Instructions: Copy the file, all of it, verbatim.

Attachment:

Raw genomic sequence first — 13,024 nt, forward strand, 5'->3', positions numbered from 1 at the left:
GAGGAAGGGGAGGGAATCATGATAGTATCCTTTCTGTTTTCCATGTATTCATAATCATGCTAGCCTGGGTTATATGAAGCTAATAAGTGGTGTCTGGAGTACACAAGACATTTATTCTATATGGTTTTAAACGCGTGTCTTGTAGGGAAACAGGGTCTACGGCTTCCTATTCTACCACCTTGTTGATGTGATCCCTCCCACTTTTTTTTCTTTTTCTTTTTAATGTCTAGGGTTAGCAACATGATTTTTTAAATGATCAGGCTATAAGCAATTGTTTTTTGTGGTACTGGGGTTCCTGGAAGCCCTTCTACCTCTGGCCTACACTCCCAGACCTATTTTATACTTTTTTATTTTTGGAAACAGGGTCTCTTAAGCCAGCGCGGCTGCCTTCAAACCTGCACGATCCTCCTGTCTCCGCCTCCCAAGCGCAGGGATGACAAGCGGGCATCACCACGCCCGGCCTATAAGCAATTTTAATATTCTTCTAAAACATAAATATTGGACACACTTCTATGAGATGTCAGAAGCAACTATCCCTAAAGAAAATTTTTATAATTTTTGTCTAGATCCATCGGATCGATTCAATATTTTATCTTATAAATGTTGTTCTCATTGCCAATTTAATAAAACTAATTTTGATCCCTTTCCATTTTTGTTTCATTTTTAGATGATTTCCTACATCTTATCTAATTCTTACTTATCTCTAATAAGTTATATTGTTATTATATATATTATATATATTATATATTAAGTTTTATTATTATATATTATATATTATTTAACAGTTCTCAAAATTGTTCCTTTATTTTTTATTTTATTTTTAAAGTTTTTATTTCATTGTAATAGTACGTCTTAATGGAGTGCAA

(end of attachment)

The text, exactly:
Raw genomic sequence first — 13,024 nt, forward strand, 5'->3', positions numbered from 1 at the left:
GAGGAAGGGGAGGGAATCATGATAGTATCCTTTCTGTTTTCCATGTATTCATAATCATGCTAGCCTGGGTTATATGAAGCTAATAAGTGGTGTCTGGAGTACACAAGACATTTATTCTATATGGTTTTAAACGCGTGTCTTGTAGGGAAACAGGGTCTACGGCTTCCTATTCTACCACCTTGTTGATGTGATCCCTCCCACTTTTTTTTCTTTTTCTTTTTAATGTCTAGGGTTAGCAACATGATTTTTTAAATGATCAGGCTATAAGCAATTGTTTTTTGTGGTACTGGGGTTCCTGGAAGCCCTTCTACCTCTGGCCTACACTCCCAGACCTATTTTATACTTTTTTATTTTTGGAAACAGGGTCTCTTAAGCCAGCGCGGCTGCCTTCAAACCTGCACGATCCTCCTGTCTCCGCCTCCCAAGCGCAGGGATGACAAGCGGGCATCACCACGCCCGGCCTATAAGCAATTTTAATATTCTTCTAAAACATAAATATTGGACACACTTCTATGAGATGTCAGAAGCAACTATCCCTAAAGAAAATTTTTATAATTTTTGTCTAGATCCATCGGATCGATTCAATATTTTATCTTATAAATGTTGTTCTCATTGCCAATTTAATAAAACTAATTTTGATCCCTTTCCATTTTTGTTTCATTTTTAGATGATTTCCTACATCTTATCTAATTCTTACTTATCTCTAATAAGTTATATTGTTATTATATATATTATATATATTATATATTAAGTTTTATTATTATATATTATATATTATTTAACAGTTCTCAAAATTGTTCCTTTATTTTTTATTTTATTTTTAAAGTTTTTATTTCATTGTAATAGTACGTCTTAATGGAGTGCAA